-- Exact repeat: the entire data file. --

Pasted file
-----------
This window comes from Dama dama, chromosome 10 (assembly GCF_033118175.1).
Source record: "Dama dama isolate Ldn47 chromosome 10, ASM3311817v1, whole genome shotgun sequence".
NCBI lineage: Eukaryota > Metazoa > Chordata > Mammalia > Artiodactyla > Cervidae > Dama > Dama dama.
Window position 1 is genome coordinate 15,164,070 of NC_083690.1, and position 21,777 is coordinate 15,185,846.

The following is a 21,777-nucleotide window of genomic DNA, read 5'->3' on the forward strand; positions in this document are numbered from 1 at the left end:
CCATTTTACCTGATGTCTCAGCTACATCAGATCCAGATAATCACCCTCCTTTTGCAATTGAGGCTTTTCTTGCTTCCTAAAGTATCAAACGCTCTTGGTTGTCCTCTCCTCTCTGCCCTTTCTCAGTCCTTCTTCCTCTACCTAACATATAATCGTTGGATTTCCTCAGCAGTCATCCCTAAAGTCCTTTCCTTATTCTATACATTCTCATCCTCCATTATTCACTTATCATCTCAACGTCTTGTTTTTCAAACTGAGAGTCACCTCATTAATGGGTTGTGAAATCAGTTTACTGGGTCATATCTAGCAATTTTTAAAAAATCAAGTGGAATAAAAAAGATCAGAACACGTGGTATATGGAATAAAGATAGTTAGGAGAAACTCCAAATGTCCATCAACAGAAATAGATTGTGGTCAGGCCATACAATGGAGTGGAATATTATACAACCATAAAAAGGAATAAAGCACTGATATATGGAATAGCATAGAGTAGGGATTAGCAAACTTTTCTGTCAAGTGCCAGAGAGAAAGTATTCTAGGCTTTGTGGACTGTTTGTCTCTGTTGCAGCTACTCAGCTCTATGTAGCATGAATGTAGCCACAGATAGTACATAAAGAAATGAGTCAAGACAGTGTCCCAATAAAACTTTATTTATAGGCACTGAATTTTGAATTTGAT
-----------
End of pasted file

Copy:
This window comes from Dama dama, chromosome 10 (assembly GCF_033118175.1).
Source record: "Dama dama isolate Ldn47 chromosome 10, ASM3311817v1, whole genome shotgun sequence".
NCBI lineage: Eukaryota > Metazoa > Chordata > Mammalia > Artiodactyla > Cervidae > Dama > Dama dama.
Window position 1 is genome coordinate 15,164,070 of NC_083690.1, and position 21,777 is coordinate 15,185,846.

The following is a 21,777-nucleotide window of genomic DNA, read 5'->3' on the forward strand; positions in this document are numbered from 1 at the left end:
CCATTTTACCTGATGTCTCAGCTACATCAGATCCAGATAATCACCCTCCTTTTGCAATTGAGGCTTTTCTTGCTTCCTAAAGTATCAAACGCTCTTGGTTGTCCTCTCCTCTCTGCCCTTTCTCAGTCCTTCTTCCTCTACCTAACATATAATCGTTGGATTTCCTCAGCAGTCATCCCTAAAGTCCTTTCCTTATTCTATACATTCTCATCCTCCATTATTCACTTATCATCTCAACGTCTTGTTTTTCAAACTGAGAGTCACCTCATTAATGGGTTGTGAAATCAGTTTACTGGGTCATATCTAGCAATTTTTAAAAAATCAAGTGGAATAAAAAAGATCAGAACACGTGGTATATGGAATAAAGATAGTTAGGAGAAACTCCAAATGTCCATCAACAGAAATAGATTGTGGTCAGGCCATACAATGGAGTGGAATATTATACAACCATAAAAAGGAATAAAGCACTGATATATGGAATAGCATAGAGTAGGGATTAGCAAACTTTTCTGTCAAGTGCCAGAGAGAAAGTATTCTAGGCTTTGTGGACTGTTTGTCTCTGTTGCAGCTACTCAGCTCTATGTAGCATGAATGTAGCCACAGATAGTACATAAAGAAATGAGTCAAGACAGTGTCCCAATAAAACTTTATTTATAGGCACTGAATTTTGAATTTGAT